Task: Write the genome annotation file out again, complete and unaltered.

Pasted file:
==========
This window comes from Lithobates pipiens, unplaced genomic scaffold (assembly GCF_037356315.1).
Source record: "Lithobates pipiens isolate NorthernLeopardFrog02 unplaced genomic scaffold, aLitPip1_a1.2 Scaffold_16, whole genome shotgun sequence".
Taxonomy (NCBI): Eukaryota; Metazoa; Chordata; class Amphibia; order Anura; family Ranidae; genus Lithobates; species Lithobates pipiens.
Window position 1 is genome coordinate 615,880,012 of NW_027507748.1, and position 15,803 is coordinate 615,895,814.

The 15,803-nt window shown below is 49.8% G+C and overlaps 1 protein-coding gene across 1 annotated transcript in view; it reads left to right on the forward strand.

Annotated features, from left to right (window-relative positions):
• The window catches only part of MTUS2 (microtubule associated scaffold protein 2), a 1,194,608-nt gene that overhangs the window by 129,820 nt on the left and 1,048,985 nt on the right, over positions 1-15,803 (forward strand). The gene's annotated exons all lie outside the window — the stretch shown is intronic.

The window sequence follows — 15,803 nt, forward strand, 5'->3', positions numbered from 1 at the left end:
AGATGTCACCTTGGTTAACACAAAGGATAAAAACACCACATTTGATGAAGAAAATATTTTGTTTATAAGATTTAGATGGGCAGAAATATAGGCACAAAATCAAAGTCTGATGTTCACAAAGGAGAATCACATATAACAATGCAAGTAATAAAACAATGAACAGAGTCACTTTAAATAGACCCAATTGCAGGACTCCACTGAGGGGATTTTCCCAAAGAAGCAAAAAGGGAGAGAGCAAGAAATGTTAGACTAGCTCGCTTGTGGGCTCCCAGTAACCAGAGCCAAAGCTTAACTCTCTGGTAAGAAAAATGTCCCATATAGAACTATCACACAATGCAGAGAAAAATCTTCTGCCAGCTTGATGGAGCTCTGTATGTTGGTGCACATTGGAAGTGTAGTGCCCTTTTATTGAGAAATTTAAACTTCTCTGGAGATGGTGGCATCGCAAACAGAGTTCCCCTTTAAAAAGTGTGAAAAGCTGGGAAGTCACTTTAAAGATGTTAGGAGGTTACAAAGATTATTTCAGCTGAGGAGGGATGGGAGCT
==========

This window comes from Lithobates pipiens, unplaced genomic scaffold (assembly GCF_037356315.1).
Source record: "Lithobates pipiens isolate NorthernLeopardFrog02 unplaced genomic scaffold, aLitPip1_a1.2 Scaffold_16, whole genome shotgun sequence".
Taxonomy (NCBI): Eukaryota; Metazoa; Chordata; class Amphibia; order Anura; family Ranidae; genus Lithobates; species Lithobates pipiens.
Window position 1 is genome coordinate 615,880,012 of NW_027507748.1, and position 15,803 is coordinate 615,895,814.

The 15,803-nt window shown below is 49.8% G+C and overlaps 1 protein-coding gene across 1 annotated transcript in view; it reads left to right on the forward strand.

Annotated features, from left to right (window-relative positions):
• The window catches only part of MTUS2 (microtubule associated scaffold protein 2), a 1,194,608-nt gene that overhangs the window by 129,820 nt on the left and 1,048,985 nt on the right, over positions 1-15,803 (forward strand). The gene's annotated exons all lie outside the window — the stretch shown is intronic.

The window sequence follows — 15,803 nt, forward strand, 5'->3', positions numbered from 1 at the left end:
AGATGTCACCTTGGTTAACACAAAGGATAAAAACACCACATTTGATGAAGAAAATATTTTGTTTATAAGATTTAGATGGGCAGAAATATAGGCACAAAATCAAAGTCTGATGTTCACAAAGGAGAATCACATATAACAATGCAAGTAATAAAACAATGAACAGAGTCACTTTAAATAGACCCAATTGCAGGACTCCACTGAGGGGATTTTCCCAAAGAAGCAAAAAGGGAGAGAGCAAGAAATGTTAGACTAGCTCGCTTGTGGGCTCCCAGTAACCAGAGCCAAAGCTTAACTCTCTGGTAAGAAAAATGTCCCATATAGAACTATCACACAATGCAGAGAAAAATCTTCTGCCAGCTTGATGGAGCTCTGTATGTTGGTGCACATTGGAAGTGTAGTGCCCTTTTATTGAGAAATTTAAACTTCTCTGGAGATGGTGGCATCGCAAACAGAGTTCCCCTTTAAAAAGTGTGAAAAGCTGGGAAGTCACTTTAAAGATGTTAGGAGGTTACAAAGATTATTTCAGCTGAGGAGGGATGGGAGCT